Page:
4. Acting and Choreography:
What do appearance, gestures, facial expressions, voice signify? Professional actors or non-actors? Why? Movement of characters: toward or away from the camera, from left to right or vice versa? Do characters interact with each other through their gaze? Who looks at whom? Grouping of characters before the camera; view ofcharacters (clear or obscured [behind objects], isolated or integrated, center or off-center, background or foreground?) How do acting and choreography attract and guide the viewer's attention (and manipulate his/her sympathies)? How do they create suspense, ambiguity, wrong clues, complexity, and certainties?

5. Costume and Make-Up:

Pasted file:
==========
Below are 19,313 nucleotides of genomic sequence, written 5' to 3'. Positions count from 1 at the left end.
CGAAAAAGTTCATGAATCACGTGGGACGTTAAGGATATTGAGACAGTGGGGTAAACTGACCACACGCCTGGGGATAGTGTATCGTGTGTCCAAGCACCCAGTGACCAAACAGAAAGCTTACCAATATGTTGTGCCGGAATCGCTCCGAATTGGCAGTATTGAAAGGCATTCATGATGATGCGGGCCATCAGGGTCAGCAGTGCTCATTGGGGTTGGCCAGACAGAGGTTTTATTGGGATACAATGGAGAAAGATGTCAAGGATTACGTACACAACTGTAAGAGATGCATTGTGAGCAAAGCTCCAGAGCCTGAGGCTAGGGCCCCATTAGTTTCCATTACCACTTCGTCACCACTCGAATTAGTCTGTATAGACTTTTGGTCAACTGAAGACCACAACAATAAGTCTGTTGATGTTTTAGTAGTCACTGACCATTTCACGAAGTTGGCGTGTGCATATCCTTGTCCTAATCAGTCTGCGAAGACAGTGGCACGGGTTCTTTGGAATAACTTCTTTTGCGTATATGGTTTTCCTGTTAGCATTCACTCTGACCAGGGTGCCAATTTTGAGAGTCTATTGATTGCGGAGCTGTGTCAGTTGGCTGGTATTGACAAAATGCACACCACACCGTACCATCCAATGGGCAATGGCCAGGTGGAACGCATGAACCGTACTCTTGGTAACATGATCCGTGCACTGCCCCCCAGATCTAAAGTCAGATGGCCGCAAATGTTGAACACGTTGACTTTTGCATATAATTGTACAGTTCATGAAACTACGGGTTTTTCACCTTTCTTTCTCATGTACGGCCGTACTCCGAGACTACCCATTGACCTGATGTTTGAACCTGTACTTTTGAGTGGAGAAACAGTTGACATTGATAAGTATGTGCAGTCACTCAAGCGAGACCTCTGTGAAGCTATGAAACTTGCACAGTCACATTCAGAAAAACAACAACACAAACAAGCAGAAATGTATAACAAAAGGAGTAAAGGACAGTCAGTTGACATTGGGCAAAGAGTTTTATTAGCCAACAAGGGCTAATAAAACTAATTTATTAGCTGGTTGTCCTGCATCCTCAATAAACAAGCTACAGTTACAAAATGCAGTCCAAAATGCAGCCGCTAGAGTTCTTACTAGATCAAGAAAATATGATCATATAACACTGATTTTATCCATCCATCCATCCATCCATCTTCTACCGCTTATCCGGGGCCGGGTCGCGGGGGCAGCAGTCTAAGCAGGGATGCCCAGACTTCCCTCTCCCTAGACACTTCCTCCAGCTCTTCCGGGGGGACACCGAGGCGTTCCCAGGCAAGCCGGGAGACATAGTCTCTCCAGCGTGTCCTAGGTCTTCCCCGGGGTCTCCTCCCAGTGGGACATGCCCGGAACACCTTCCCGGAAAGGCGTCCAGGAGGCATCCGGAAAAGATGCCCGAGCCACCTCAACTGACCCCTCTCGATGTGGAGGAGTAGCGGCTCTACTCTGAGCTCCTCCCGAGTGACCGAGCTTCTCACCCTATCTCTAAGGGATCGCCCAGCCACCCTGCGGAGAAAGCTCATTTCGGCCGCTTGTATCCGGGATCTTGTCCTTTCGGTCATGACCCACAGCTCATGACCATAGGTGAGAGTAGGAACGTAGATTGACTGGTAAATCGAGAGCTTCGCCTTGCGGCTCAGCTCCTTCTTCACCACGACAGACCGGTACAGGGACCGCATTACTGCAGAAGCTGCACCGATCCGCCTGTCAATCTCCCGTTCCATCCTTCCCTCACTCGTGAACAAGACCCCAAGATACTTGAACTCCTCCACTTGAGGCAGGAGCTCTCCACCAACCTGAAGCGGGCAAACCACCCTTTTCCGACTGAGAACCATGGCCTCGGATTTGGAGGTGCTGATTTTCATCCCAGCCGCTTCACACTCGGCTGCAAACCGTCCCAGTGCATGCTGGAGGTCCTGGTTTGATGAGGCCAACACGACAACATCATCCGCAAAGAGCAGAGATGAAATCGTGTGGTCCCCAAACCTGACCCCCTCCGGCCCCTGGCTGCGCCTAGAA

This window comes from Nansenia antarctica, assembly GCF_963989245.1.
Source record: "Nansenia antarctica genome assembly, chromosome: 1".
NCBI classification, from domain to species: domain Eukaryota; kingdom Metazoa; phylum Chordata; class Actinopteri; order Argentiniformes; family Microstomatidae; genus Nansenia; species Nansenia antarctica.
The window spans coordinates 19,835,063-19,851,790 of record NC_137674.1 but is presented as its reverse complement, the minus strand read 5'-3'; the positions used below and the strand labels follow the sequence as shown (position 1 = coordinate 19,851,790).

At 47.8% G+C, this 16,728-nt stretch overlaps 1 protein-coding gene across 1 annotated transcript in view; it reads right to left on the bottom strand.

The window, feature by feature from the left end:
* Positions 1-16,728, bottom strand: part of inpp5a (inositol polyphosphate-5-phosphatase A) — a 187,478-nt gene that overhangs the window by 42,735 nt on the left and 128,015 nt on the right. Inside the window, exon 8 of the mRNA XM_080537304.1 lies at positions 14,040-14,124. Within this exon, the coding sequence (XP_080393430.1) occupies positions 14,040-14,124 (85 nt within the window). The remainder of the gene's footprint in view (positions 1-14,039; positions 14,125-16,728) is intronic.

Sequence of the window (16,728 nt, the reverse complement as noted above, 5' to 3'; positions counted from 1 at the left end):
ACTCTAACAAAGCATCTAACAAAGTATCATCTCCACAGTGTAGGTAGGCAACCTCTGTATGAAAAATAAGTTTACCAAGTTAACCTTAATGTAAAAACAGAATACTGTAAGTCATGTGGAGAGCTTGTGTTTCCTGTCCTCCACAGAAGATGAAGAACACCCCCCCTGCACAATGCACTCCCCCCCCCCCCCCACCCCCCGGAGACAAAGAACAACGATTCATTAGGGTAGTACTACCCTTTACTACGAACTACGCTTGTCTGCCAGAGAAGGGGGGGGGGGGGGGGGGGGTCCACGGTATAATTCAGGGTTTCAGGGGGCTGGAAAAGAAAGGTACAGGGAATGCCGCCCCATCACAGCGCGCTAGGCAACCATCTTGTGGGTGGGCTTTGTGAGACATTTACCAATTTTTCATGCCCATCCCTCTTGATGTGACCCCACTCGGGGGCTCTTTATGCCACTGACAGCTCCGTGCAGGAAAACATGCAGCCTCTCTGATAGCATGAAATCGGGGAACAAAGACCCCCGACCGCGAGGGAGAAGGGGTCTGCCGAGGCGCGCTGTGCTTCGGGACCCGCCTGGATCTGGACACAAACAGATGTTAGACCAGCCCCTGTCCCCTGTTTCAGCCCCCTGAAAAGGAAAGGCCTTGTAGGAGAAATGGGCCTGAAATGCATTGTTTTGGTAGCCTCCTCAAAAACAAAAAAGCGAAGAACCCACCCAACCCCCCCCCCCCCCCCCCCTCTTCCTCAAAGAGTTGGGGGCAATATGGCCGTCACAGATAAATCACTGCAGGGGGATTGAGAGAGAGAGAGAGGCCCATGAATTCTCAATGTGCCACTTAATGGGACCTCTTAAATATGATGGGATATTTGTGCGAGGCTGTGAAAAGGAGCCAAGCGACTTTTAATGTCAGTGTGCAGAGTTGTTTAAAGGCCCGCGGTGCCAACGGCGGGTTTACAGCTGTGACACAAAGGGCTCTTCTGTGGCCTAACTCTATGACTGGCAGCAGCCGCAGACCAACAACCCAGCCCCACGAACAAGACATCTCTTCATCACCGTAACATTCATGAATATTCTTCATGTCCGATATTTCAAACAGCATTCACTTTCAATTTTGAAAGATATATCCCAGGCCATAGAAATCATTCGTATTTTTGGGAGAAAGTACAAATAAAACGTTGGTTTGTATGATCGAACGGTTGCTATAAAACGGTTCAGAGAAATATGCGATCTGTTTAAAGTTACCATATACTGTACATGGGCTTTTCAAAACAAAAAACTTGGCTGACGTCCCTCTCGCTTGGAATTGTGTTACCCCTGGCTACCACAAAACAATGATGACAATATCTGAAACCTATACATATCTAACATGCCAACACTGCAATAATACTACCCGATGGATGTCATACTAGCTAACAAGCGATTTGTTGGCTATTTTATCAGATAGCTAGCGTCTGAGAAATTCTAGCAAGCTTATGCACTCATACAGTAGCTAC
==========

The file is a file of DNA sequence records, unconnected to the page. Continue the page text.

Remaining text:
"Realistic" or stylized/abstract? Social and cultural coding: what do the costumes signify (status, wealth, attitude, foreignness, etc.)?

III. Cinematography

The filmmaker controls not only what is filmed but how it is filmed: how the staged, "pro-filmic" event is photographed and framed, how long the image lasts on the screen.

1. Photography:

Film Stock:
What type of photographic film is used? (Fast film stock to achieve grainy, contrasty look) Tinting? Over/underexposed? Black and white or color? Symbolic use of colors? Subjective use/colors linked to certain characters? Colors as leitmotif?

Speed of Motion:
"Normal" speed (24 frames per second for sound film; 16 for silent); slow motion; accelerated motion; freeze frame; time-lapse (low shooting speed: a frame a minute; see the sun set in seconds)?

Wide-angle; normal; telephoto lens (depth reduced)? Zoom lens?